Alzheimer’s disease affects more women than men. A study on the connections between dementia and menopause may explain why.
During the menopausal and perimenopausal period, women undergo a number of metabolic changes. Some of these changes affect the brain, which may create neurological conditions that put them at greater risk for Alzheimer’s. A recent study examined the correlation between the disease and menopause.
Researchers at Weill Cornell Medicine and the University of Arizona Health Sciences in Tucson collaborated on the study. Being a woman is one of the greatest risk factors for developing dementia, second only to old age. The reasons why dementia develops are still uncertain, but this joint study may help to clarify why women are at greater risk than men.
In the study, the researchers examined the brains of 43 women using positron emission tomography imaging technology to assess neural metabolism of glucose. This metabolism process produces most of the brain’s energy supply. Researchers examined this process because low levels of glucose in the brain often come before a dementia diagnosis. Some scientists believe that low glucose levels may actually trigger dementia.
The researchers conducted their study on women who were at different life stages; one-third were premenopausal, one-third were perimenopausal and one-third were postmenopausal. The premenopausal women had the highest levels of glucose metabolism. The other women had markedly lower levels.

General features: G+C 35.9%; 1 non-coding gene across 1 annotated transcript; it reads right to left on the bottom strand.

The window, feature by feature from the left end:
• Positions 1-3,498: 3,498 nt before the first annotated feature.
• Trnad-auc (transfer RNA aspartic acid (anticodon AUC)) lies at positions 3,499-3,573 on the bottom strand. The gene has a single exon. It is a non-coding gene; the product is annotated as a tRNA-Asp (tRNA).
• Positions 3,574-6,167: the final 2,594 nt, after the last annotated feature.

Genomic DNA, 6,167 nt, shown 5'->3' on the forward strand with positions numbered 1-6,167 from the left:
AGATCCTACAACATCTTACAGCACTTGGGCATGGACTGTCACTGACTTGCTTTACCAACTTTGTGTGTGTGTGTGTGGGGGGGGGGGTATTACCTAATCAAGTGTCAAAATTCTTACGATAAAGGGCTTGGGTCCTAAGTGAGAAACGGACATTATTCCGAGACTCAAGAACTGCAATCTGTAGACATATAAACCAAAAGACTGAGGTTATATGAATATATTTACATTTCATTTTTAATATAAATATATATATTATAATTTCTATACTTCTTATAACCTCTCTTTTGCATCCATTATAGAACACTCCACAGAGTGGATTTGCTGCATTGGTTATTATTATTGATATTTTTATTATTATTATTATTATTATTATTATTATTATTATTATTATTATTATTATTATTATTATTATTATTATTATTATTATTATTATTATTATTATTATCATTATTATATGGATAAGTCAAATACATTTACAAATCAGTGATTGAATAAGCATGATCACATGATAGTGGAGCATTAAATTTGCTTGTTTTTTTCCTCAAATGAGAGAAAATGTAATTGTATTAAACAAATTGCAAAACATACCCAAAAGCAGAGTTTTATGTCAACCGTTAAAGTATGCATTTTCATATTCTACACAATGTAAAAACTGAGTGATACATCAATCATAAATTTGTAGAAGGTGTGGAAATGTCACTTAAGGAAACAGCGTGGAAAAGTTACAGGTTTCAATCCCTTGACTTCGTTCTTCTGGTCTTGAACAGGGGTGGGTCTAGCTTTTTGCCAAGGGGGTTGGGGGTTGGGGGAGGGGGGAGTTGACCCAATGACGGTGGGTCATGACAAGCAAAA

Brain Metabolism and Alzheimer’s Disease
Menopause can lead to hypometabolism, which may be a trigger for Alzheimer’s disease. However, that’s not the only way menopause affects female metabolic processes. It can also lead to mitochondrial dysfunction. This means that the brain cells’ ability to process energy is diminished.
This mitochondrial dysfunction is due to depleted resources of an enzyme known as “mitochondrial cytochrome oxidase.” During the study, women in the perimenopausal and postmenopausal stages of life had less of this important enzyme.
Estrogen and Alzheimer’s Disease
During menopause, female bodies start to produce less estrogen. Many of the health conditions associated with this change are well known; for example, it can lead to weakened bones and osteoporosis. However, one of the less known consequences of estrogen decline is potential cognitive decline. Every brain cell has an estrogen receptor. When the body’s production of estrogen suddenly decreases, these cells may react by going into starvation mode. This can cause a dysfunctional brain situation, which may be a precursor to dementia.
What Can Be Done?
The study clearly suggests that menopause has a causal connection with Alzheimer’s disease. But what do the researchers suggest for women who want to stave off dementia?
For one thing, women should start paying more attention to their cognitive health in their 40s and 50s. While they may not notice the effects of cognitive decline during these decades, they should already by taking preventative measures. This includes a diet rich in antioxidants. Foods like pomegranate, blueberries, walnuts and kale help women get their daily antioxidant fix. Antioxidants are essential because they prevent free radicals and environmental stressors from harming the brain.
Some scientists believe that hormone replacement therapy may be an effective solution. The team who conducted this study is ambivalent. They suggest that more research needs to be done before hormone replacement therapy is adopted as an effective anti-dementia solution.